Oscar Wilde masterpiece lends a touch of class and wit The Importance of Being Earnest Comedy by Oscar Wilde. Directed by Philip Campanella.
The Samuel Beckett Theatre has enlivened a humdrum season with a fresh helping of Oscar Wilde. The revival of ``The Importance of Being Earnest,'' crisply staged by Philip Campanella, is handsome, well tempered, and stylish. The actors respond to the beauties of Wilde's language as well as to the wit, humor, and farcical absurdities of his masterpiece. The preview I attended began somewhat deliberately. (Not every pause is a pause that refreshes.) But the players seemed to grow increasingly at ease as the absurd confusions and complications of the foolery accumulated. With the performance at its best, the tiny Beckett Theatre resounded with laughter.
The revival casts Dina Merrill as Lady Bracknell. While Miss Merrill may not be everybody's idea of that femme formidable, she delivers Lady Bracknell's sweeping pronouncements with a hauteur that quells contradiction. That Miss Merrill is so youthful and good-looking a dragon does no particular harm to the part or the play.
Samuel Maupin's John Worthing is as solemnly dedicated as any unworldly young ward could desire, even when he is deceptively mourning the demise of a wicked brother, ``Ernest,'' whom he has invented to furnish a pretext for periodic trips to London. As the insouciant Algernon Moncrieff, Anthony Fusco munches cucumber sandwiches and muffins or plans a ``Bunburying'' excursion with an equal air of serious superciliousness.
Cynthia Dozier plays the handsome Gwendolyn, Lady Bracknell's daughter, in a manner that matches guile and feminism without compromising the aristocratic tone. Cherry Jones's Cecily Cardew (the aforementioned ward) is as mischievous as she is pretty -- a combination calculated to sweep Algy off his aristocratic feet. The two actresses have a lovely comic time with the scene in which the young ladies mistakenly think they are rivals for the same ``Ernest.''
Carmella Ross's sentimental Miss Prism and William Denis's fuddy-duddy Canon Chasuble contribute admirably to the joys of this lighthearted revival. The production is always a pleasure to look at, thanks to David R. Ballou's airy settings, Jackie Manassee's lighting, and Peggy Farrell's decorative costumes. Ghashiram Kotwal Play by Vijay Tendulkar, translated by Eleanor Zelliot and Jayant Karve. Directed by Tisa Chang.
The Pan Asian Repertory Theatre has what is described as the largest, most elaborate undertaking in its nine-year history and also its first presentation of an Asian Indian work. The drama is ``Ghashiram Kotwal,'' by Vijay Tendulkar, a leading contemporary Indian playwright. Eleanor Zelliot and Jayant Karve have made the colloquial English translation from the Marthi language.
Set in Pune in the late 18th century, the play depicts the way vengeance corrupts Ghashiram, powerfully acted by Ismail Abou-El-Kanater. An alien falsely accused of theft, Ghashiram determines to get even with the local Brahmans. He pays for his appointment as district kotwal (police chief) by allowing his beautiful daughter to become a mistress of the manipulative and lecherous local administrator (Mel Duane Gionson). Ghashiram's relentlessly cruel punishments, inflicted on innocent and gu ilty alike, eventually bring about his own downfall.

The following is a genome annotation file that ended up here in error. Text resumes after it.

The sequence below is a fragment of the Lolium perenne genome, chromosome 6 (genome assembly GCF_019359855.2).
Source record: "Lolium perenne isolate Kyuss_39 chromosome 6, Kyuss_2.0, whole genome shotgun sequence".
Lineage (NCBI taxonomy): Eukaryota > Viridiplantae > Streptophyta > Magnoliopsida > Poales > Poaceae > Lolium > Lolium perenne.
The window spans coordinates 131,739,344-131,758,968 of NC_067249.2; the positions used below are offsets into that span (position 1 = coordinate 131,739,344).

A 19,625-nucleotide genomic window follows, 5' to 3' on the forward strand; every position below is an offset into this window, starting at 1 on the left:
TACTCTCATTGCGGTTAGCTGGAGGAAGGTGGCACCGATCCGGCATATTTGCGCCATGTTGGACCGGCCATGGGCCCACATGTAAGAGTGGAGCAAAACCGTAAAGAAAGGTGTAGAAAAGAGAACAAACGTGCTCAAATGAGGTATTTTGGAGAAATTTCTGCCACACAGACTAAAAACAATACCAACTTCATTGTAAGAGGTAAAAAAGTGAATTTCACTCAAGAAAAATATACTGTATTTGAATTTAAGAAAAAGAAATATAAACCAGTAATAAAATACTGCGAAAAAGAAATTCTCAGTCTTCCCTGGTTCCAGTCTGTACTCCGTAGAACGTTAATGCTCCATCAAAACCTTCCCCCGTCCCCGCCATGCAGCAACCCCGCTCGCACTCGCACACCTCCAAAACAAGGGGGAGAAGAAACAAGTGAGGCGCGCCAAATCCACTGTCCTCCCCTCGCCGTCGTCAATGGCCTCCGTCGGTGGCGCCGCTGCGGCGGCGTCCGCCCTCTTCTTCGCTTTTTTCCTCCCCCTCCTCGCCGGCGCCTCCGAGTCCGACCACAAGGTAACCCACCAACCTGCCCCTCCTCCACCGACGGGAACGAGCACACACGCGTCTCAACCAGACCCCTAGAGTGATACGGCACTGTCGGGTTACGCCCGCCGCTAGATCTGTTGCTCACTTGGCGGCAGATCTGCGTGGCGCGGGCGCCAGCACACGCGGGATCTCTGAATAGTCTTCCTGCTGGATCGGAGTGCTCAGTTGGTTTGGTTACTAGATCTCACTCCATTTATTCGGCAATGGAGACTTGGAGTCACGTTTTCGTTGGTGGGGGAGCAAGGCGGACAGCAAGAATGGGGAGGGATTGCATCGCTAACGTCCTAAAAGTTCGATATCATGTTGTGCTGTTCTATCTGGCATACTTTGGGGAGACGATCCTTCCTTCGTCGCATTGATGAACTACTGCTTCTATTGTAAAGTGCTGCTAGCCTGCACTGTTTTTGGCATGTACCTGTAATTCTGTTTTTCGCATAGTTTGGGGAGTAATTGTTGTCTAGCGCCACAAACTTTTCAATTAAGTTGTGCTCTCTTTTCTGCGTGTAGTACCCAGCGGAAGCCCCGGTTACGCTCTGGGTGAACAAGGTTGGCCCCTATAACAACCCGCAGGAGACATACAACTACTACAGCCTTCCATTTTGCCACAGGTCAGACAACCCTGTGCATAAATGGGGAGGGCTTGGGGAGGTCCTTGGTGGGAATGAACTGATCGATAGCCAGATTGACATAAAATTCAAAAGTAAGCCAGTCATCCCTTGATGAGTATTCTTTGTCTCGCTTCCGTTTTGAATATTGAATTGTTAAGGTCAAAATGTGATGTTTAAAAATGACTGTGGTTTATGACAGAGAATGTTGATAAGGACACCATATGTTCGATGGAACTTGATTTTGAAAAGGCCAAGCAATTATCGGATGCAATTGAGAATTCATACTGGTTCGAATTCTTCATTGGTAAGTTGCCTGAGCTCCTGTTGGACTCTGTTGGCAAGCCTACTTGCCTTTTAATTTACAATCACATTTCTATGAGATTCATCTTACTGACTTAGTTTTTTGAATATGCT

``Ghashiram Kotwal'' unfolds with the simplicity of a parable and the elaborateness of a symbolic folk theater piece. It requires a cast of 20 and three very essential percussionists to perform the original score by Bhaskar Chandavarkar. Employing a combination of techniques, director Tisa Chang and choreographer Rajika Puri have collaborated on a production in which individual characterizations emerge from a continuity of choral expression, mime, and dance movement.
Norris M. Shimabuku holds the mosaic of scenes together as the play's cynically humorous narrator-commentator. The overall achievement is impressive. As a result, the remote and often violent events of Mr. Tendulkar's morality play gain immediacy for even the uninitiated spectator. The production is visually enhanced by Atsushi Moriyasu's raked stage setting beneath a large bas-relief, Victor En Yu Tan's lighting, and Eiko Yamaguchi's colorful costumes. `Earnest' produced as Oscar Wilde wrote it
Oscar Wilde's original four-act ``Importance of Being Earnest'' was given its world premi`ere at John Carroll University in Cleveland last week.
In 1894, Wilde sold the acting rights for ``Earnest'' in four acts to London producer and theater owner George Alexander. Also one of London's most popular leading men, Alexander did not hesitate to change a play to suit his purpose. With ``Earnest,'' Alexander insisted that Wilde eliminate an entire act of the play and increase the importance of Jack, the role that he chose for himself.
Wilde resisted Alexander's ruthless cutting of the play, and was banished from rehearsals. When Wilde went backstage after the first performance, Alexander asked him what he thought of the play. ``My dear Aleck,'' said Wilde, ``It was charming, quite charming. And, do you know, from time to time I was reminded of a play I once wrote myself, called ``The Importance of Being Earnest.''
Alexander's revised three-act ``Earnest'' is currently done. The original Wilde typescript was ``lost'' until Ruth Berggren (then a doctoral student, now a professor at John Carroll) stumbled across the manuscript in 1977 in the New York Public Library. After entering the collection in a large 1968 bequest, the manuscript had been cataloged, but no one had realized what it was. When Ms. Berggren heard that director William Kennedy was planning to do ``Earnest'' on campus, she offered the original .